Walter M. Miller Jr.

Walter M. Miller Jr.
Born Walter Michael Miller Jr.
(1923-01-23)January 23, 1923
New Smyrna Beach, Florida, USA
Died January 9, 1996(1996-01-09) (aged 72)
Daytona Beach, Florida
Occupation Novelist, short story writer
Language English
Nationality American
Period 1951–1959, 1997 (publications as writer)
Genre Science fiction
Notable works A Canticle for Leibowitz
Notable awards Hugo Award for Best Novelette (1955)
Hugo Award for Best Novel (1961)
Spouse Anna Louise Becker (1945-1995)
Children 4
Miller's novella "The Reluctant Traitor" was the cover story for the January 1952 issue of Amazing Stories
Miller's novella "Please Me Plus Three" was cover-featured on the August 1952 issue of Other Worlds Science Stories
Miller's novella "Let My People Go" was the cover story in the third issue of If in July 1952

Walter Michael Miller Jr. (January 23, 1923 – January 9, 1996) was an American science fiction writer. He is known primarily for A Canticle for Leibowitz (1959), the only novel he published in his lifetime. Prior to its publication he was a prolific writer of short stories.

Early life

Miller was born in New Smyrna Beach, Florida. Educated at the University of Tennessee and the University of Texas, he worked as an engineer. During World War II, he served in the Army Air Corps as a radioman and tail gunner, flying more than fifty bombing missions over Italy. He took part in the bombing of the Benedictine Abbey at Monte Cassino, which proved a traumatic experience for him. Joe Haldeman reported that Miller "had Post Traumatic Stress Disorder for 30 years before it had a name", and that Miller displayed a photograph he had taken of Ron Kovic prominently in his living room.[1]

After the war, Miller converted to Catholicism. He married Anna Louise Becker in 1945 and they had four children. He lived with science-fiction writer Judith Merril in 1953.


Between 1951 and 1957, Miller published over three dozen science fiction short stories, winning a Hugo Award in 1955 for the story "The Darfsteller". He also wrote scripts for the television show Captain Video in 1953.[2] Late in the 1950s, Miller assembled a novel from three closely related novellas he had published in The Magazine of Fantasy and Science Fiction in 1955, 1956 and 1957. The novel, entitled A Canticle for Leibowitz, was published in 1959.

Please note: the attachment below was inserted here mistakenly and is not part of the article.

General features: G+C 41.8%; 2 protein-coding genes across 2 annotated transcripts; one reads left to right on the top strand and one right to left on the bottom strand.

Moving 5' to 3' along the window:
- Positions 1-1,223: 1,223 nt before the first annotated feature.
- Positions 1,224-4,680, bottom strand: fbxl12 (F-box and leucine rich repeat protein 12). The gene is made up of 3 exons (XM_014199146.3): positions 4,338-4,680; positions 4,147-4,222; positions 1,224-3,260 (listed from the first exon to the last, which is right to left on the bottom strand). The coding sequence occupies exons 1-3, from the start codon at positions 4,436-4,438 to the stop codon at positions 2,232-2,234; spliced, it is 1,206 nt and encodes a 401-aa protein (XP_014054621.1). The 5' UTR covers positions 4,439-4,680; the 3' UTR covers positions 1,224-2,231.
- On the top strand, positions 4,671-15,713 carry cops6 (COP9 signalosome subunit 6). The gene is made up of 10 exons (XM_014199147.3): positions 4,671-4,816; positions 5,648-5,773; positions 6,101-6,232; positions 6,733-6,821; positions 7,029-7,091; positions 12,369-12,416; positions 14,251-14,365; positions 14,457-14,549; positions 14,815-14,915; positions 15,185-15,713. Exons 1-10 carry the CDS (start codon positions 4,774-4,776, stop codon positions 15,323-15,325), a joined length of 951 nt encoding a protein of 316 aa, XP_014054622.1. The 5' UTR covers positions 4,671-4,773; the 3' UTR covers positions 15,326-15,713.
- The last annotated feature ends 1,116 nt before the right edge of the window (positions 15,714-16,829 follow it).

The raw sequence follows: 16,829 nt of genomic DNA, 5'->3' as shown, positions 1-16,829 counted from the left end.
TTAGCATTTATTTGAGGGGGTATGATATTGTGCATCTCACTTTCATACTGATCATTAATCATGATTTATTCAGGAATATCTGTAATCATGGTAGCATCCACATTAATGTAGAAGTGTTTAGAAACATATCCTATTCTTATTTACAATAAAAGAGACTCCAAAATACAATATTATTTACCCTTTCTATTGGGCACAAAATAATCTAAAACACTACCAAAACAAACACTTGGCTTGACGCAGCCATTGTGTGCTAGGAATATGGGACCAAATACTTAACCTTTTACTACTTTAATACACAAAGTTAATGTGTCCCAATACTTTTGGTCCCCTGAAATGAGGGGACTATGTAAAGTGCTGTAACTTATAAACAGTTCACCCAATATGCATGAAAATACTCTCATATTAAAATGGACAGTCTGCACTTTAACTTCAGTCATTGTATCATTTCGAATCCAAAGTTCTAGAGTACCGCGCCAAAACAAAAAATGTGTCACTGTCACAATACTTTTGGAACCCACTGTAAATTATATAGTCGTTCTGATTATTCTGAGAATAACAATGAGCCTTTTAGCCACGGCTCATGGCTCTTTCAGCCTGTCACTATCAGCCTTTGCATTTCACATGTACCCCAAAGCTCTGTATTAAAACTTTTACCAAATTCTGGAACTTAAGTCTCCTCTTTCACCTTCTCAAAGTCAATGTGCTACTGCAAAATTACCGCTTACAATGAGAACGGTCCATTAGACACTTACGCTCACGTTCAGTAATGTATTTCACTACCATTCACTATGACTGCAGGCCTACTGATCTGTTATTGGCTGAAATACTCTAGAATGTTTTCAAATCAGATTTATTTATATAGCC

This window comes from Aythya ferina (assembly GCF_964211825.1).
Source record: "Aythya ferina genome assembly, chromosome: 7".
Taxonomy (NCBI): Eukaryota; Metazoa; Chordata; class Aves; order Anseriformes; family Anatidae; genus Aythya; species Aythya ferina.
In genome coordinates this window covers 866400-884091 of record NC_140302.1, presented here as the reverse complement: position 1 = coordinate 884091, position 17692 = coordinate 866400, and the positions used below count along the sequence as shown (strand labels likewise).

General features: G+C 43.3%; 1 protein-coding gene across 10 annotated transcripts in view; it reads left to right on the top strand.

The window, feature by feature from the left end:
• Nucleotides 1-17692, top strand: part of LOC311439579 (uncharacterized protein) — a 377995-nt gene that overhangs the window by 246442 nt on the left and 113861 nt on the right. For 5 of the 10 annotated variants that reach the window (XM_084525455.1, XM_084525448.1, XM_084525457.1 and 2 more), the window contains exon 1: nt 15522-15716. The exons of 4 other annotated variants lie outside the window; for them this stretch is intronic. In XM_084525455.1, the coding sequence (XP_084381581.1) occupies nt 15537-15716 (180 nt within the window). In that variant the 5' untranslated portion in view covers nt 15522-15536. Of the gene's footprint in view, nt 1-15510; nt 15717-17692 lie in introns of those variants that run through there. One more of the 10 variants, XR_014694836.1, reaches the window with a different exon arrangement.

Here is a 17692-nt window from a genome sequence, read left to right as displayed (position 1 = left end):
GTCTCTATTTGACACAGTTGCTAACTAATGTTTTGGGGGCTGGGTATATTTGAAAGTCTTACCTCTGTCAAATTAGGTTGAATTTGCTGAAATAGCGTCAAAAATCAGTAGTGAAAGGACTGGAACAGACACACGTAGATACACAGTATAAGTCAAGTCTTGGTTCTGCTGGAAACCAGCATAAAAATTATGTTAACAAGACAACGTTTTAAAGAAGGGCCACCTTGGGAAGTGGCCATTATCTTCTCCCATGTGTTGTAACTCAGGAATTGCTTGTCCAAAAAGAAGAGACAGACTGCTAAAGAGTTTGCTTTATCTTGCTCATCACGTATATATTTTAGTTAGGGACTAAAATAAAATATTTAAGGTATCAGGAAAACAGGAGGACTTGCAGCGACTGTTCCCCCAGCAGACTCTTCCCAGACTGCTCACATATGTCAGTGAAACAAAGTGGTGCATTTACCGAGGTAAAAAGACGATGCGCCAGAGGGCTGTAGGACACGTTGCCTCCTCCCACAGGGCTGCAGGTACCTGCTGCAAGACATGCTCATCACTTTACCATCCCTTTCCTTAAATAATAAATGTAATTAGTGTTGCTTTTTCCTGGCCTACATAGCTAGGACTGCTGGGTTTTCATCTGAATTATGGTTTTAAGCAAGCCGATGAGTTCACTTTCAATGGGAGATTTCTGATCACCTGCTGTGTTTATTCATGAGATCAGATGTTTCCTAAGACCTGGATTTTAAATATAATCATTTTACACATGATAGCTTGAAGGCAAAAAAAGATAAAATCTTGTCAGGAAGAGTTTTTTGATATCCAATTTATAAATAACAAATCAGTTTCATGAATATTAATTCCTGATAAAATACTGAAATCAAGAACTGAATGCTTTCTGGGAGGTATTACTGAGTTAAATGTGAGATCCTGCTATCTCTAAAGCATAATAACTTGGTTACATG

A Canticle for Leibowitz is a post-apocalyptic novel revolving around the canonisation of Saint Leibowitz and is considered a masterpiece of the genre. It won the 1961 Hugo Award for Best Novel. The novel is also a powerful meditation on the cycles of world history and Roman Catholicism as a force of stability during history's dark times.

After the success of A Canticle For Leibowitz, Miller never published another new novel or story in his lifetime, although several compilations of Miller's earlier stories were issued in the 1960s and 1970s. A radio adaptation of A Canticle for Leibowitz was produced by WHA Radio and NPR in 1981 and is available on CD. A radio adaptation of the first two parts was broadcast in the UK by the BBC in 1992. Further details can be found on the BBC Genome Project. [3]

Later years

In Miller's later years, he became a recluse, avoiding contact with nearly everyone, including family members; he never allowed his literary agent, Don Congdon, to meet him. According to science fiction writer Terry Bisson, Miller struggled with depression, but had managed to nearly complete a 600-page manuscript for the sequel to Canticle before taking his own life with a firearm in January 1996, shortly after his wife's death.[1][4] The sequel, Saint Leibowitz and the Wild Horse Woman, was completed by Bisson and published in 1997.[5]


Saint Leibowitz series

The series includes Miller's two novels, published almost 40 years apart.[5]


Short stories

(** stories included in Miller collections)


Works about Miller


  1. 1 2 "An Appreciation", Joe Haldeman, Locus, February 1996, pp. 78-79.
  2. "Obituaries: Walter M. Miller Jr.", Locus, February 1996, p. 78.
  4. Streitfeld, David (October 9, 1997). "'Canticle' Author Unsung Even In Death". Orlando Sentinel.
  5. 1 2 3 4 5 6 Saint Leibowitz series listing at the Internet Speculative Fiction Database (ISFDB). Retrieved 2014-08-01. Select a title to see its linked publication history and general information. Select a particular edition (title) for more data at that level, such as a front cover image or linked contents
  6. "Publication Listing" (Amazing Stories, January 1952). ISFDB. Retrieved 2014-08-01.
  7. "Publication Listing" (Beyond Armageddon, first edition). ISFDB. Retrieved 2014-08-01.
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